Conflict among co-workers in ministry is inevitable. A staff of sinners tirelessly pouring themselves out to the community around them is going to be susceptible to temptations of many kinds. A ministry staff can be tempted not to believe the best of one another, to disagree with the direction of ministry based on differing perspectives or expertise and insist on their own way, or to hear God's word but not do what it says (1 Cor 13; James 1:22). Sometimes church staff members don’t seem to care as much as for each other as they seem to care about the flock for which they co-labor.
Conflict amongst ministry staff isn’t all bad, however. Here are five reasons why God allows conflict for your benefit as a ministry leader.
1. It exposes the heart.
Church leaders inevitably spend a lot of time reading and saying the right things. When conflict happens, it exposes hearts in a way that uncovers whether or not the things we teach are sincerely truths we believe. James 4 tells us that if we have a conflict, it’s because we want something and aren’t getting it. When conflict in ministry happens, it reveals what those involved love most.
Do we want to please Christ or do we want to stay comfortable?
Are we sincerely gracious like Christ or do we force people to bend our way?
When we read in Ephesians 4:3 that we should be “eager to maintain the unity of the Spirit in the bond of peace,” ministry leaders must recognize that peace is actually a state of reconciliation. It is neither an overly confrontational “my way or the highway,” nor an avoidant “pretend like that didn’t happen” kind of peace.
To be reconciled amidst conflict means to restore relationship as Christ has restored our relationship with God (2 Cor 5:18-19). To truly do this, each party must first get the log out of their own eye (Mt 7:5). This includes every person, from the top of the staff chart to the bottom.
2. It forces Christ-like love.
When it comes to reconciliation and peace, we have the perfect blueprint in Jesus. Jesus never slinks back from correcting those around him, but he always moves forward not just with full truth, but with full love (Jn 1:14). He gives us what we need in order to do the same (Eph 1:3).
If your desire as a ministry leader is to love like Jesus, that means you step into conflict like Jesus. Since conflict actually derives from our inability to meet God’s standard, we shouldn’t be surprised when it happens. In fact, we should expect it. Since Jesus is the only one who met God’s standard perfectly, he is the only one who can help us with grace in our failings towards one another. Conflict is an opportunity to love (e.g. lead) like Jesus as we put on his kindly grace and comforting truth.
3. It builds relational trust.
I’ve been under leadership that ignores conflict; I’ve been under leadership that faces it head on. Leaders who lovingly step into conflict have personally earned my full trust. This is because those faithful leaders fixed problems that needed to be addressed in a way that was both kind and helpful; I witnessed these leaders embody Christ (2 Cor 5:14-15). Under leadership that fears God instead of conflict, I am encouraged to confess my own problems. Under leadership that ignores conflict, I hesitate voicing concerns in order to refrain from being seen as a problem-maker. If we tell others to bring their problems before Jesus, shouldn’t ministry leaders exhibit that same willingness to receive concerns (1 Pet 5:1-7)? To be a minister who is trustworthy like Jesus, we must not ignore conflict.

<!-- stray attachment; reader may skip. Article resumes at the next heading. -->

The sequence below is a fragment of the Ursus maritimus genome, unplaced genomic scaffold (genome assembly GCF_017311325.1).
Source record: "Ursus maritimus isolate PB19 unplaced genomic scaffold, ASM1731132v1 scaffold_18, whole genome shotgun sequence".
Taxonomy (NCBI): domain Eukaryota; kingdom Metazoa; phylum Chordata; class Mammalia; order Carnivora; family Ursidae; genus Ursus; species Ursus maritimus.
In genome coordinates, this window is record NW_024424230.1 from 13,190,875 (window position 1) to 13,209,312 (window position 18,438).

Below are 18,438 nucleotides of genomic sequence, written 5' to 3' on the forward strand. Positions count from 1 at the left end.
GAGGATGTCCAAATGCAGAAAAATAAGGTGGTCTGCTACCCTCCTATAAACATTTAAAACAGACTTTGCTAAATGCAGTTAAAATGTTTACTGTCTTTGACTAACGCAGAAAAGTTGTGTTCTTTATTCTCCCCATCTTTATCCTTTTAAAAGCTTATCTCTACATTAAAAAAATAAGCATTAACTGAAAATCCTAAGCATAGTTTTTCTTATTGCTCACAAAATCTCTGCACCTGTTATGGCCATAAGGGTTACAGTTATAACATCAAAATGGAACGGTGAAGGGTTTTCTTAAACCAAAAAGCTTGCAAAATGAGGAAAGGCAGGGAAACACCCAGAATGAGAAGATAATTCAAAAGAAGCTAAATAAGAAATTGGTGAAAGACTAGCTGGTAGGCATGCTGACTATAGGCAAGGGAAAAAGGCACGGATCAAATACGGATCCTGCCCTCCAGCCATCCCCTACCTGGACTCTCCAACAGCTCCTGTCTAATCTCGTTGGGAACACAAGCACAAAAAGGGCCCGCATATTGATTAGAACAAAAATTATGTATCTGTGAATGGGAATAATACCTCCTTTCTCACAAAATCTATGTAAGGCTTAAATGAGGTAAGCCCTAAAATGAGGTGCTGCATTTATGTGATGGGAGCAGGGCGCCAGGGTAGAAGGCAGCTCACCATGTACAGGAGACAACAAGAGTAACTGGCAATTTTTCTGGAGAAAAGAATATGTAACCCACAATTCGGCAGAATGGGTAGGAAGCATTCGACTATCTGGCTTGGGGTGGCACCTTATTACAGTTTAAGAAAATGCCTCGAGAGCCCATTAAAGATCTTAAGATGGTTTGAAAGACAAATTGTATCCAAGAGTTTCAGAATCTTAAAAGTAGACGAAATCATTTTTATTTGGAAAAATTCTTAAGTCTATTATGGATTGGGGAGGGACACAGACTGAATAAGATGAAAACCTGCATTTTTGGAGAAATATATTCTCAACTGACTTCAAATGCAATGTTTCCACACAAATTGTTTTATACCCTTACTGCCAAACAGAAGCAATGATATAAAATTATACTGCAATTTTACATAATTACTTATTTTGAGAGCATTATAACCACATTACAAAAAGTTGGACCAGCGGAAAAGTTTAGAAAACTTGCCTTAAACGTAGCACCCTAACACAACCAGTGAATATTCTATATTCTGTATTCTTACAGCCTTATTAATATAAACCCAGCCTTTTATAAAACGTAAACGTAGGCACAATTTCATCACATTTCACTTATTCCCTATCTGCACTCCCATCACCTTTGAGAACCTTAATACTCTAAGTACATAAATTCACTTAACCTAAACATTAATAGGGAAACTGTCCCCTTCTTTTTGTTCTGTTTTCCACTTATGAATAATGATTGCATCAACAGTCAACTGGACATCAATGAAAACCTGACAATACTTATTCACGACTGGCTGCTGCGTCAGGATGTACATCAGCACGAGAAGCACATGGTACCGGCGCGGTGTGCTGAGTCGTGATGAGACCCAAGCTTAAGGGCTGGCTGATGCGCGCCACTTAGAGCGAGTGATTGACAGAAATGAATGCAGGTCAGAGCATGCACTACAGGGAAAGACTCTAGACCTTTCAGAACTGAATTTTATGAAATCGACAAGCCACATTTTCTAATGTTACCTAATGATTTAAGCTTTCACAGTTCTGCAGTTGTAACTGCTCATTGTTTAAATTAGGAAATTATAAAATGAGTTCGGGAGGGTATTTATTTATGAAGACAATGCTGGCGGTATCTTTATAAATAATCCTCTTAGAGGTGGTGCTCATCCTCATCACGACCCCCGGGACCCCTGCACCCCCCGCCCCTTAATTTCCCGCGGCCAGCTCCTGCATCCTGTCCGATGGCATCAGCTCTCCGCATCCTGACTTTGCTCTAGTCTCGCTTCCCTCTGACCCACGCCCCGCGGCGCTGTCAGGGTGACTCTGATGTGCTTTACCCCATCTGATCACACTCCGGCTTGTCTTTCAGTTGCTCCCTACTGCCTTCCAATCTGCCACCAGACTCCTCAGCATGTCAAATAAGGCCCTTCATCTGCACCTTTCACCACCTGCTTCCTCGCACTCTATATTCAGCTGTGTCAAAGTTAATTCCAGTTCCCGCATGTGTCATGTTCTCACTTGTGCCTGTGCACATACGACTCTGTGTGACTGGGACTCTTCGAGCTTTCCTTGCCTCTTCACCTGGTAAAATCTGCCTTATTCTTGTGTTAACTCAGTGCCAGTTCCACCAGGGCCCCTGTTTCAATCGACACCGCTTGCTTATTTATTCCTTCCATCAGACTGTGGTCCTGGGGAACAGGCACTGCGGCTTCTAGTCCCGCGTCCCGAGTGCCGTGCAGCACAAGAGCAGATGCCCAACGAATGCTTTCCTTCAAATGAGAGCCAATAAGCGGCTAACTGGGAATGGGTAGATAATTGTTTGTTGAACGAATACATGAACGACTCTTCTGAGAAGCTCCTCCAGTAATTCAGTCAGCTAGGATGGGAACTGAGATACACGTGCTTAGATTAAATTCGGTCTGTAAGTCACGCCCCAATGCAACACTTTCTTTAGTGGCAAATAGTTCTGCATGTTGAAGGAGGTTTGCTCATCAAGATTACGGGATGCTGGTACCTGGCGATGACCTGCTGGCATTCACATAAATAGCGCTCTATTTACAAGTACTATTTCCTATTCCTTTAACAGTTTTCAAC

4. It corrects what needs correcting.
Not fixing problems that are well . . . problems, is like letting your children limp around with broken bones. If you’re not willing to lovingly deal with internal ministry conflict, your staff will be limping. Just as a pastor’s personal family should be in order before he does the work of public ministry, so too should a ministry staff exhibit Christlikeness first towards one another. Conflict is helpful when it shows what changes need to be made internally so the external vision of your ministry maintains integrity before God and others. If a leader is faithful with internal conflict, the external ministry will maintain integrity (Prov 11:3).
5. It forces good leadership.
Proverbs 27:5-6 says, “Better is open rebuke than hidden love. Faithful are the wounds of a friend; profuse are the kisses of an enemy.” If there is conflict, someone needs correction (James 4:1-2); if there is potential conflict, it needs to be navigated with care so that no one may stumble (2 Cor 6:3). Leaving potential problems unaddressed is like leaving grenades lying around that haven’t yet gone off.
Navigating the intricacies of sinners working together admittedly takes time; and we all know if there’s one thing that’s scarce in ministry, it’s time. A good leader sacrifices for the good of those with whom God has entrusted him or her. Putting on humility first toward the Lord and second toward others, a good leader will spur their staff on toward Christ-likeness so the staff can do the same for Christ’s body. Are you going to be a leader that spends precious time and energy caring for the hearts of those under you? Or will you avoid the inner man of those you lead, letting problems lay hidden, because that’s easier or more comfortable for you?
A good leader won’t avoid conflict; a good leader won’t blow up in anger at conflict. Instead, leaders who love like Jesus will leverage conflict for the benefit of those involved, for the care of the ministry and for the glory of God. Just as Paul urged the Corinthians, “open wide your hearts” and use conflict as an opportunity to love well (2 Cor 6:3-13).
Rebekah Hannah is a biblical counselor at The Grace Center for Biblical Counseling in Jacksonville, Florida. She is married to Andrew and has three daughters.